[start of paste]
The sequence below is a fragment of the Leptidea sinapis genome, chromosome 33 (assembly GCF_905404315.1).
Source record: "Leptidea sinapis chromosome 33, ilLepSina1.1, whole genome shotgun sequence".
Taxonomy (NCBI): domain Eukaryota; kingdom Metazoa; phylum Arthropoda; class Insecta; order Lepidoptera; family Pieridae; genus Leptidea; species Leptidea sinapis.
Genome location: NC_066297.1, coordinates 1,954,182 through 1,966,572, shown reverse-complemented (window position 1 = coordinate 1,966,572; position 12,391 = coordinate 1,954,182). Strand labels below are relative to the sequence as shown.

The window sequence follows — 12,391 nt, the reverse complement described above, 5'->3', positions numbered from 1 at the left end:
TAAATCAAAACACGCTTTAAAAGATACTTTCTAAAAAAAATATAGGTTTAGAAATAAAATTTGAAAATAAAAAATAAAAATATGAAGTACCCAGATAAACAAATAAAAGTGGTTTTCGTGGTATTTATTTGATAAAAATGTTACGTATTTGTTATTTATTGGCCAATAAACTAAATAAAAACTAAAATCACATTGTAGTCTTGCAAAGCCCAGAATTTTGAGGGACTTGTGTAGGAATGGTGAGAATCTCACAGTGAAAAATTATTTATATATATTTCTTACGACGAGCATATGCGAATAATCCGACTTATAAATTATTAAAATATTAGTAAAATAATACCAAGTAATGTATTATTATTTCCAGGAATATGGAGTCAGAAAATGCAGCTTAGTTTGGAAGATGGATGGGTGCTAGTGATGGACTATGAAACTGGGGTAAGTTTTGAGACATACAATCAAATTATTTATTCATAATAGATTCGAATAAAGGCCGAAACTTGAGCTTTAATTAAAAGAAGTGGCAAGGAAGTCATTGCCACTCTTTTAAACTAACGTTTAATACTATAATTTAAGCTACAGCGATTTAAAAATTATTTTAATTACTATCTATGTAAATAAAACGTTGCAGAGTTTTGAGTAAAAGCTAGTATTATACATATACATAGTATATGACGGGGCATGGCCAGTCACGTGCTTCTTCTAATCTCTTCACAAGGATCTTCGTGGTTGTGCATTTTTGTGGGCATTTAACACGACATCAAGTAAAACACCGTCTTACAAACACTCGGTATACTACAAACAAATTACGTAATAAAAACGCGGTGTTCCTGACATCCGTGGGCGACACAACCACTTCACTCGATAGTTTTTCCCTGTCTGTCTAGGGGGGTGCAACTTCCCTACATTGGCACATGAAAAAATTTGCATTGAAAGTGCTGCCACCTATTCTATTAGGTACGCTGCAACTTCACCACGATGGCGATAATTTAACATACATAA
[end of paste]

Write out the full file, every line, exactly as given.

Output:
The sequence below is a fragment of the Leptidea sinapis genome, chromosome 33 (assembly GCF_905404315.1).
Source record: "Leptidea sinapis chromosome 33, ilLepSina1.1, whole genome shotgun sequence".
Taxonomy (NCBI): domain Eukaryota; kingdom Metazoa; phylum Arthropoda; class Insecta; order Lepidoptera; family Pieridae; genus Leptidea; species Leptidea sinapis.
Genome location: NC_066297.1, coordinates 1,954,182 through 1,966,572, shown reverse-complemented (window position 1 = coordinate 1,966,572; position 12,391 = coordinate 1,954,182). Strand labels below are relative to the sequence as shown.

The window sequence follows — 12,391 nt, the reverse complement described above, 5'->3', positions numbered from 1 at the left end:
TAAATCAAAACACGCTTTAAAAGATACTTTCTAAAAAAAATATAGGTTTAGAAATAAAATTTGAAAATAAAAAATAAAAATATGAAGTACCCAGATAAACAAATAAAAGTGGTTTTCGTGGTATTTATTTGATAAAAATGTTACGTATTTGTTATTTATTGGCCAATAAACTAAATAAAAACTAAAATCACATTGTAGTCTTGCAAAGCCCAGAATTTTGAGGGACTTGTGTAGGAATGGTGAGAATCTCACAGTGAAAAATTATTTATATATATTTCTTACGACGAGCATATGCGAATAATCCGACTTATAAATTATTAAAATATTAGTAAAATAATACCAAGTAATGTATTATTATTTCCAGGAATATGGAGTCAGAAAATGCAGCTTAGTTTGGAAGATGGATGGGTGCTAGTGATGGACTATGAAACTGGGGTAAGTTTTGAGACATACAATCAAATTATTTATTCATAATAGATTCGAATAAAGGCCGAAACTTGAGCTTTAATTAAAAGAAGTGGCAAGGAAGTCATTGCCACTCTTTTAAACTAACGTTTAATACTATAATTTAAGCTACAGCGATTTAAAAATTATTTTAATTACTATCTATGTAAATAAAACGTTGCAGAGTTTTGAGTAAAAGCTAGTATTATACATATACATAGTATATGACGGGGCATGGCCAGTCACGTGCTTCTTCTAATCTCTTCACAAGGATCTTCGTGGTTGTGCATTTTTGTGGGCATTTAACACGACATCAAGTAAAACACCGTCTTACAAACACTCGGTATACTACAAACAAATTACGTAATAAAAACGCGGTGTTCCTGACATCCGTGGGCGACACAACCACTTCACTCGATAGTTTTTCCCTGTCTGTCTAGGGGGGTGCAACTTCCCTACATTGGCACATGAAAAAATTTGCATTGAAAGTGCTGCCACCTATTCTATTAGGTACGCTGCAACTTCACCACGATGGCGATAATTTAACATACATAA